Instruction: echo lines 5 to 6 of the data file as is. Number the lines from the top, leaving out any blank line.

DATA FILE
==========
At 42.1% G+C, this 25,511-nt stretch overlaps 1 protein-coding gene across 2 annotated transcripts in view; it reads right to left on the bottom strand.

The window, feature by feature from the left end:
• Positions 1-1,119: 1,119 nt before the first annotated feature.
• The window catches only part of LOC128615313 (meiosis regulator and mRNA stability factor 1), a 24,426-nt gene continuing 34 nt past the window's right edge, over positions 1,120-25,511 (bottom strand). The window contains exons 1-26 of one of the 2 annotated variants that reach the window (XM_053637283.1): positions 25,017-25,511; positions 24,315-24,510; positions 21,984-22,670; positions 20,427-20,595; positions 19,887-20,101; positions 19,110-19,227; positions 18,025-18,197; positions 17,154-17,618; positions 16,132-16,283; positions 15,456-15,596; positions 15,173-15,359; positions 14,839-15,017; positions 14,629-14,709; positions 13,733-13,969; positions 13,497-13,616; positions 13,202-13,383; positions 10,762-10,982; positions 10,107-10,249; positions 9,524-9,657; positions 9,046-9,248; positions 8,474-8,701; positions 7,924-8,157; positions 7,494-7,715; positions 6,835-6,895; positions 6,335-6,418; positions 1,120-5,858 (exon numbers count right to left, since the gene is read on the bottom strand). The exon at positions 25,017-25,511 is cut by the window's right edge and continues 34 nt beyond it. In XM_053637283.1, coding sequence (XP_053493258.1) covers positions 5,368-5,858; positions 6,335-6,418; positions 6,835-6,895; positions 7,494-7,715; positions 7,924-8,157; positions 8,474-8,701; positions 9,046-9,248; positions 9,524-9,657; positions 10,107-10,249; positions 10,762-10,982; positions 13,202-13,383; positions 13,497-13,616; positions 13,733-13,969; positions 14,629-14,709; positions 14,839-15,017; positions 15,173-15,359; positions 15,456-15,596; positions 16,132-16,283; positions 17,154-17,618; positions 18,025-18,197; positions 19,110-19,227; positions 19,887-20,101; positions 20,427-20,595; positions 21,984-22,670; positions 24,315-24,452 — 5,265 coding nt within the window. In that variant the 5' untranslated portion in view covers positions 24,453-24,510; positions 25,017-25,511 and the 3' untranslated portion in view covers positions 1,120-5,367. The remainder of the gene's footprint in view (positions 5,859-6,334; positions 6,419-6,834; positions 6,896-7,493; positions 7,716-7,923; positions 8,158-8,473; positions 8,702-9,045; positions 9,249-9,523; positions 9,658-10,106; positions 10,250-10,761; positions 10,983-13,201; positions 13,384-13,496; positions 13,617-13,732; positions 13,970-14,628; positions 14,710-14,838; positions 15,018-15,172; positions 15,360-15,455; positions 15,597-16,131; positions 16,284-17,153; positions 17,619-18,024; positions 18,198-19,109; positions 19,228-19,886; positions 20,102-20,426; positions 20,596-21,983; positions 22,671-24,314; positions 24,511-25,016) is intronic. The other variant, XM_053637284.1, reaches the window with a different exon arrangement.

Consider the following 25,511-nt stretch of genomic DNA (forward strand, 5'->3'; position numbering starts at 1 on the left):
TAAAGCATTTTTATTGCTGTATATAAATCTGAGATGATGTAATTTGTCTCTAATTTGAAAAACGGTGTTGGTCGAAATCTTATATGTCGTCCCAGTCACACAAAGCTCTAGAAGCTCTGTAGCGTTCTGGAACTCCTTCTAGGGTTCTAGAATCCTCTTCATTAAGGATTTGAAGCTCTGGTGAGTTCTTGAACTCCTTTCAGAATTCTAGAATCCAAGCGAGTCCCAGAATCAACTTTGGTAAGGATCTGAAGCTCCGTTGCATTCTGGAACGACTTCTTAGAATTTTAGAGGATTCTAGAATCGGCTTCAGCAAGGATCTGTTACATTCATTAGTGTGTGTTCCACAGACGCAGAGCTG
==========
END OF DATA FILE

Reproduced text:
Consider the following 25,511-nt stretch of genomic DNA (forward strand, 5'->3'; position numbering starts at 1 on the left):
TAAAGCATTTTTATTGCTGTATATAAATCTGAGATGATGTAATTTGTCTCTAATTTGAAAAACGGTGTTGGTCGAAATCTTATATGTCGTCCCAGTCACACAAAGCTCTAGAAGCTCTGTAGCGTTCTGGAACTCCTTCTAGGGTTCTAGAATCCTCTTCATTAAGGATTTGAAGCTCTGGTGAGTTCTTGAACTCCTTTCAGAATTCTAGAATCCAAGCGAGTCCCAGAATCAACTTTGGTAAGGATCTGAAGCTCCGTTGCATTCTGGAACGACTTCTTAGAATTTTAGAGGATTCTAGAATCGGCTTCAGCAAGGATCTGTTACATTCATTAGTGTGTGTTCCACAGACGCAGAGCTG